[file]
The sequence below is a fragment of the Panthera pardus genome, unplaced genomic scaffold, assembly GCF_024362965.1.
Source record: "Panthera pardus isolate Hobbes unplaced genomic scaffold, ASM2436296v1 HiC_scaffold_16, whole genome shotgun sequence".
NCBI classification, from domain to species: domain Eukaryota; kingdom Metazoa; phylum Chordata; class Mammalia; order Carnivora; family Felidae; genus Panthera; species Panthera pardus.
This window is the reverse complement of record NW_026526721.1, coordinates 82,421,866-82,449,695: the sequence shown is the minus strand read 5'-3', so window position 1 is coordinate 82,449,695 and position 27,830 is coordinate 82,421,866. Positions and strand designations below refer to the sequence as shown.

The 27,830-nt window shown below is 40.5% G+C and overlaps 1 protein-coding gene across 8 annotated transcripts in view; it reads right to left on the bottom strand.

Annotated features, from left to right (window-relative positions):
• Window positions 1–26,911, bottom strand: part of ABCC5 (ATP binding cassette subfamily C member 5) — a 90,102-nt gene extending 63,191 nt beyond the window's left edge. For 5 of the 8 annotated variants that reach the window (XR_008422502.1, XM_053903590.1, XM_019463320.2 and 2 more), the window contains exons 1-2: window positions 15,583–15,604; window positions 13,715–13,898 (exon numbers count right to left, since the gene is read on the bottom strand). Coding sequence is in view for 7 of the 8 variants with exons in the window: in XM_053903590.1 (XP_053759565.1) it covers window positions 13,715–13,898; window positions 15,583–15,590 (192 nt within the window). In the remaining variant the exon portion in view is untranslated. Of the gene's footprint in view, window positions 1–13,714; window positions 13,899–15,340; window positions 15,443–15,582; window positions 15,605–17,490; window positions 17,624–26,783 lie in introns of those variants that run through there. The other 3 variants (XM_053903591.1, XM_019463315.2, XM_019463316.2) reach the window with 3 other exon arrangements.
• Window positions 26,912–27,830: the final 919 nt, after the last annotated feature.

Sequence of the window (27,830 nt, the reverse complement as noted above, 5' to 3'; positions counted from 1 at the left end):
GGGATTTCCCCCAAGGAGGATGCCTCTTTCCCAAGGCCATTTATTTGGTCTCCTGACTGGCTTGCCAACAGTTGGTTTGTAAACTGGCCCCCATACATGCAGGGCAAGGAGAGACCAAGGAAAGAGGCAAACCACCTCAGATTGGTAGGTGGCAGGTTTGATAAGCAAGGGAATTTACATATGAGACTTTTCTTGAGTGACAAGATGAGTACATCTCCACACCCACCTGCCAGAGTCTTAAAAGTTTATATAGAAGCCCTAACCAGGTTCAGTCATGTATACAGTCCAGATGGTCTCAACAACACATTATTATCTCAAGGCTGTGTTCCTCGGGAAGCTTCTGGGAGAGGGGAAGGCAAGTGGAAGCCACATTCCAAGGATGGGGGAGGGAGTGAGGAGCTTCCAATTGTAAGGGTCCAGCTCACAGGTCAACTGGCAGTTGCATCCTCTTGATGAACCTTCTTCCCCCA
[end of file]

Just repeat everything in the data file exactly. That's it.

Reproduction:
The sequence below is a fragment of the Panthera pardus genome, unplaced genomic scaffold, assembly GCF_024362965.1.
Source record: "Panthera pardus isolate Hobbes unplaced genomic scaffold, ASM2436296v1 HiC_scaffold_16, whole genome shotgun sequence".
NCBI classification, from domain to species: domain Eukaryota; kingdom Metazoa; phylum Chordata; class Mammalia; order Carnivora; family Felidae; genus Panthera; species Panthera pardus.
This window is the reverse complement of record NW_026526721.1, coordinates 82,421,866-82,449,695: the sequence shown is the minus strand read 5'-3', so window position 1 is coordinate 82,449,695 and position 27,830 is coordinate 82,421,866. Positions and strand designations below refer to the sequence as shown.

The 27,830-nt window shown below is 40.5% G+C and overlaps 1 protein-coding gene across 8 annotated transcripts in view; it reads right to left on the bottom strand.

Annotated features, from left to right (window-relative positions):
• Window positions 1–26,911, bottom strand: part of ABCC5 (ATP binding cassette subfamily C member 5) — a 90,102-nt gene extending 63,191 nt beyond the window's left edge. For 5 of the 8 annotated variants that reach the window (XR_008422502.1, XM_053903590.1, XM_019463320.2 and 2 more), the window contains exons 1-2: window positions 15,583–15,604; window positions 13,715–13,898 (exon numbers count right to left, since the gene is read on the bottom strand). Coding sequence is in view for 7 of the 8 variants with exons in the window: in XM_053903590.1 (XP_053759565.1) it covers window positions 13,715–13,898; window positions 15,583–15,590 (192 nt within the window). In the remaining variant the exon portion in view is untranslated. Of the gene's footprint in view, window positions 1–13,714; window positions 13,899–15,340; window positions 15,443–15,582; window positions 15,605–17,490; window positions 17,624–26,783 lie in introns of those variants that run through there. The other 3 variants (XM_053903591.1, XM_019463315.2, XM_019463316.2) reach the window with 3 other exon arrangements.
• Window positions 26,912–27,830: the final 919 nt, after the last annotated feature.

Sequence of the window (27,830 nt, the reverse complement as noted above, 5' to 3'; positions counted from 1 at the left end):
GGGATTTCCCCCAAGGAGGATGCCTCTTTCCCAAGGCCATTTATTTGGTCTCCTGACTGGCTTGCCAACAGTTGGTTTGTAAACTGGCCCCCATACATGCAGGGCAAGGAGAGACCAAGGAAAGAGGCAAACCACCTCAGATTGGTAGGTGGCAGGTTTGATAAGCAAGGGAATTTACATATGAGACTTTTCTTGAGTGACAAGATGAGTACATCTCCACACCCACCTGCCAGAGTCTTAAAAGTTTATATAGAAGCCCTAACCAGGTTCAGTCATGTATACAGTCCAGATGGTCTCAACAACACATTATTATCTCAAGGCTGTGTTCCTCGGGAAGCTTCTGGGAGAGGGGAAGGCAAGTGGAAGCCACATTCCAAGGATGGGGGAGGGAGTGAGGAGCTTCCAATTGTAAGGGTCCAGCTCACAGGTCAACTGGCAGTTGCATCCTCTTGATGAACCTTCTTCCCCCA